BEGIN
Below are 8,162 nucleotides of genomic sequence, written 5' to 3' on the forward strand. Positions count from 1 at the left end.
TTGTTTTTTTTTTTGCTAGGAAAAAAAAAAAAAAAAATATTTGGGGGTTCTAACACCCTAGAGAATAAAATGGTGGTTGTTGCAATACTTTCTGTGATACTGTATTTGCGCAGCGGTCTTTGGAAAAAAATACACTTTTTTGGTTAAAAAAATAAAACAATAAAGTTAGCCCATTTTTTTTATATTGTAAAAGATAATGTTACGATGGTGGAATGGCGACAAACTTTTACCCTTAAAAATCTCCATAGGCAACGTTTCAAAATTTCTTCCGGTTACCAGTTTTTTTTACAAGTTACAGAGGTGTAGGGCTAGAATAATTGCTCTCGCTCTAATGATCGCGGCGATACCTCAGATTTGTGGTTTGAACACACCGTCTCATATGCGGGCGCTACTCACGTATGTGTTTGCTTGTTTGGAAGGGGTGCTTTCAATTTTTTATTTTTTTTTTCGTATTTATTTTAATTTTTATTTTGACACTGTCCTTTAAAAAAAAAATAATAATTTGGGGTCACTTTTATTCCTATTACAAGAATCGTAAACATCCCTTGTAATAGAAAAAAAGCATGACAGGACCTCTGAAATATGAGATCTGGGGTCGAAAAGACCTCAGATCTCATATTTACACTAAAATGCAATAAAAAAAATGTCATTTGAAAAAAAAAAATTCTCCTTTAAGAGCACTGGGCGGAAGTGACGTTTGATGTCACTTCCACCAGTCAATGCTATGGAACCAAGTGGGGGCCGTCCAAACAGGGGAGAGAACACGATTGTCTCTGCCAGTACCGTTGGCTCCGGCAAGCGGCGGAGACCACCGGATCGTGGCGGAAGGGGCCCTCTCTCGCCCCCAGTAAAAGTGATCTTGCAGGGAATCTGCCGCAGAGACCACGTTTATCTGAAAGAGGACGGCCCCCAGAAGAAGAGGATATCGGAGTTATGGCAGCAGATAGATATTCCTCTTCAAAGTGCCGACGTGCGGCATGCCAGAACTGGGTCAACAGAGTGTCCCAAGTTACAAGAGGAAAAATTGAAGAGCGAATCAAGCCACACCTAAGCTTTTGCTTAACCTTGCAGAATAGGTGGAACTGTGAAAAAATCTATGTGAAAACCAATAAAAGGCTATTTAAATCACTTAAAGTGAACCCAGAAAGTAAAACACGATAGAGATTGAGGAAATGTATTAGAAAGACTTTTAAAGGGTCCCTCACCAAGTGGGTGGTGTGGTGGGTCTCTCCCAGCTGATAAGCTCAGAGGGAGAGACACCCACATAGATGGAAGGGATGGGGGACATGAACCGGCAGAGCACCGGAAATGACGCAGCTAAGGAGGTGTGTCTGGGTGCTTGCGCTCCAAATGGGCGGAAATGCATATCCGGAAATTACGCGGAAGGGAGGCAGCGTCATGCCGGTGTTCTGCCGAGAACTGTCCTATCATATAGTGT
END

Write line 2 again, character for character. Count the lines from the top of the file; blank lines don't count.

TTGTTTTTTTTTTTGCTAGGAAAAAAAAAAAAAAAAATATTTGGGGGTTCTAACACCCTAGAGAATAAAATGGTGGTTGTTGCAATACTTTCTGTGATACTGTATTTGCGCAGCGGTCTTTGGAAAAAAATACACTTTTTTGGTTAAAAAAATAAAACAATAAAGTTAGCCCATTTTTTTTATATTGTAAAAGATAATGTTACGATGGTGGAATGGCGACAAACTTTTACCCTTAAAAATCTCCATAGGCAACGTTTCAAAATTTCTTCCGGTTACCAGTTTTTTTTACAAGTTACAGAGGTGTAGGGCTAGAATAATTGCTCTCGCTCTAATGATCGCGGCGATACCTCAGATTTGTGGTTTGAACACACCGTCTCATATGCGGGCGCTACTCACGTATGTGTTTGCTTGTTTGGAAGGGGTGCTTTCAATTTTTTATTTTTTTTTTCGTATTTATTTTAATTTTTATTTTGACACTGTCCTTTAAAAAAAAAATAATAATTTGGGGTCACTTTTATTCCTATTACAAGAATCGTAAACATCCCTTGTAATAGAAAAAAAGCATGACAGGACCTCTGAAATATGAGATCTGGGGTCGAAAAGACCTCAGATCTCATATTTACACTAAAATGCAATAAAAAAAATGTCATTTGAAAAAAAAAAATTCTCCTTTAAGAGCACTGGGCGGAAGTGACGTTTGATGTCACTTCCACCAGTCAATGCTATGGAACCAAGTGGGGGCCGTCCAAACAGGGGAGAGAACACGATTGTCTCTGCCAGTACCGTTGGCTCCGGCAAGCGGCGGAGACCACCGGATCGTGGCGGAAGGGGCCCTCTCTCGCCCCCAGTAAAAGTGATCTTGCAGGGAATCTGCCGCAGAGACCACGTTTATCTGAAAGAGGACGGCCCCCAGAAGAAGAGGATATCGGAGTTATGGCAGCAGATAGATATTCCTCTTCAAAGTGCCGACGTGCGGCATGCCAGAACTGGGTCAACAGAGTGTCCCAAGTTACAAGAGGAAAAATTGAAGAGCGAATCAAGCCACACCTAAGCTTTTGCTTAACCTTGCAGAATAGGTGGAACTGTGAAAAAATCTATGTGAAAACCAATAAAAGGCTATTTAAATCACTTAAAGTGAACCCAGAAAGTAAAACACGATAGAGATTGAGGAAATGTATTAGAAAGACTTTTAAAGGGTCCCTCACCAAGTGGGTGGTGTGGTGGGTCTCTCCCAGCTGATAAGCTCAGAGGGAGAGACACCCACATAGATGGAAGGGATGGGGGACATGAACCGGCAGAGCACCGGAAATGACGCAGCTAAGGAGGTGTGTCTGGGTGCTTGCGCTCCAAATGGGCGGAAATGCATATCCGGAAATTACGCGGAAGGGAGGCAGCGTCATGCCGGTGTTCTGCCGAGAACTGTCCTATCATATAGTGT